Best way is to use a ‘bead jack’ eg the Koolstop Tyre Mate. http://www.davemellorcycles.com/koolstop-tyre-mate/p19304

    I use one of them for Schwalbe Marathon Pluses which can be very tough to fit – just glad that they pretty much never puncture! The tyre jack thing makes the difference between a nightmare struggle with the tyre and being able to fit it in seconds.

    Premier Icon scotroutes
    Subscriber

    chakaping wrote:

    Get a metal DH tyre lever

    pc2017 wrote:

    maybe is cause these are carbon rims?

    DO.IT!!!

    I’ve fitted loads of Marathon Pluses on all sorts of shit rims and I’ve never heard of a “bead jack”.

    julzm
    Member

    As someone said above, move the bead into the very middle part of the rim. It’s slightly less diameter and therefore makes the tyre slightly looser to get over the rim.

    This makes a massive difference. We’ve a set of Carbon wheels that are bloody impossible to get some tyres on without losing some fingers in the process, however using that method makes it quite a bit less painful.

    Premier Icon Poopscoop
    Subscriber

    Having not seen one of those tyre Jack/mate things in use I found this slightly amusing video demoing it:

    here

    In essence it gives you plastic thumbs with no pain receptors! 😀

    Initially I thought it was a bit daft then I remembered how long my fingers hurt the last time I put a difficult tyre on!

    That said,I don’t like using even plastic tyre levers as I’m far too precious about marking the rims or rim logos! Sad I know. 😆

    Premier Icon theotherjonv
    Subscriber

    also – when fitting the tyre, start opposite the valve and leave that till last. I know it’s the opposite of what most people have been taught, but then you have all of the well to get the bead into, instead of losing part of it to the valve part of the inner tube or the tubeless valve.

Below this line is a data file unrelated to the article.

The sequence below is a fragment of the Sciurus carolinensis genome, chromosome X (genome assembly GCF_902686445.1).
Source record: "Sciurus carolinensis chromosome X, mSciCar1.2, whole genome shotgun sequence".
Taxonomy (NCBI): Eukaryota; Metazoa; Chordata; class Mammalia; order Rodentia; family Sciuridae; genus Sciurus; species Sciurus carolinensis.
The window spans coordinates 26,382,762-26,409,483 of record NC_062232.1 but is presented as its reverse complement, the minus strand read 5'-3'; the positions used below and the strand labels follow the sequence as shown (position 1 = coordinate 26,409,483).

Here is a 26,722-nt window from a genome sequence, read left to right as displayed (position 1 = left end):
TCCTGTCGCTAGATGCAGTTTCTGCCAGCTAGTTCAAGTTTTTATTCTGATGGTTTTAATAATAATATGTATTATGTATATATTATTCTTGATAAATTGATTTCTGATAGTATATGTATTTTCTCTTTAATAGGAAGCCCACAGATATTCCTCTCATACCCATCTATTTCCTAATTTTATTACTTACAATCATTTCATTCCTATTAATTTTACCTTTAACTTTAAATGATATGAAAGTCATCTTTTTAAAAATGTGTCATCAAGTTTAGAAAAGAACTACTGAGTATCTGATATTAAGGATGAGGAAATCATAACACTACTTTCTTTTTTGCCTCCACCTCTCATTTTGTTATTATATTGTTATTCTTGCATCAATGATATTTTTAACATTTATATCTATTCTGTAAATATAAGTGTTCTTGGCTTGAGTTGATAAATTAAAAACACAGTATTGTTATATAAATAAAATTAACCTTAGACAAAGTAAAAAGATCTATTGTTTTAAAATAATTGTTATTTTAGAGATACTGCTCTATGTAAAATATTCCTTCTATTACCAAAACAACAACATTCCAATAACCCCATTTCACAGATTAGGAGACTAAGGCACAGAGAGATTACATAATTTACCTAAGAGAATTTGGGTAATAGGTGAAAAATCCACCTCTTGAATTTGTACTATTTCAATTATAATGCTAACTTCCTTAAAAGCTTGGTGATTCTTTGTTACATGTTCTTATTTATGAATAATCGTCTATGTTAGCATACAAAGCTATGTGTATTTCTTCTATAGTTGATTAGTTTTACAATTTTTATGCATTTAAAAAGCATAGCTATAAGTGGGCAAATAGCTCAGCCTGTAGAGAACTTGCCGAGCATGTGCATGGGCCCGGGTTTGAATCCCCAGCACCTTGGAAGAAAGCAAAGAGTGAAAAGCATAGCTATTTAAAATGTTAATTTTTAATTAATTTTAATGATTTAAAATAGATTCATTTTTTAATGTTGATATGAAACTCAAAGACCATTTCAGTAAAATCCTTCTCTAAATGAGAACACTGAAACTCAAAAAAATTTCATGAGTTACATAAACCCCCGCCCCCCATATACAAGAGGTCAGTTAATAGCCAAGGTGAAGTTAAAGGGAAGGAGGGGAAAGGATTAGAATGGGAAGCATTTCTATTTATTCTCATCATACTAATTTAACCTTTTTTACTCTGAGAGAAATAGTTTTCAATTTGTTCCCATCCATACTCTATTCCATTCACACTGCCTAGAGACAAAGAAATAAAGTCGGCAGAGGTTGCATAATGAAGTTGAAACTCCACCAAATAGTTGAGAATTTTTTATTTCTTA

Then when you get the last bit over the rim, you need to push the valve into the tyre a bit and then pull back out to ensure the bead’s properly seated, but that’s still easy.

    Premier Icon Kamakazie
    Subscriber

    Had a right pain with some tyres last night. I think I should have finished at the valve as noted above because they really do screw things up.
    Wide rims with shallow rim well’s really don’t help though.

    Premier Icon deadkenny
    Subscriber

    +1 tyre bead right into the well. Years of fitting and struggling with tyres at times and didn’t believe it, then sudden revelation by trying it. Same when taking them off.

    Wide rims are a little more of an effort but still can get them on and off pretty easy now. Lever just used for the last bit. Bonus with wide though is I find they seat tubeless far easier.

    chakaping – Member 
    Get a metal DH tyre lever

    Not with carbon rims!

    Premier Icon chakaping
    Subscriber

    Mine would be OK on carbon actually, it has a plastic coating…

    https://www.amazon.co.uk/Icetoolz-Downhill-Lever-Aluminium-Carbon/dp/B006WJS8Q6

    mattyfez
    Member

    My carbon rims are an absolute sod to fit new tyres into. Rons and ralphs.
    Once fitted they seem to stretch a tad and are then a bit easier to refit.

    I use a combination of brute force, hard metal levers and the following method, but there’s always swearing involved.
    [video]https://youtu.be/-XUFVrl0UT4[/video]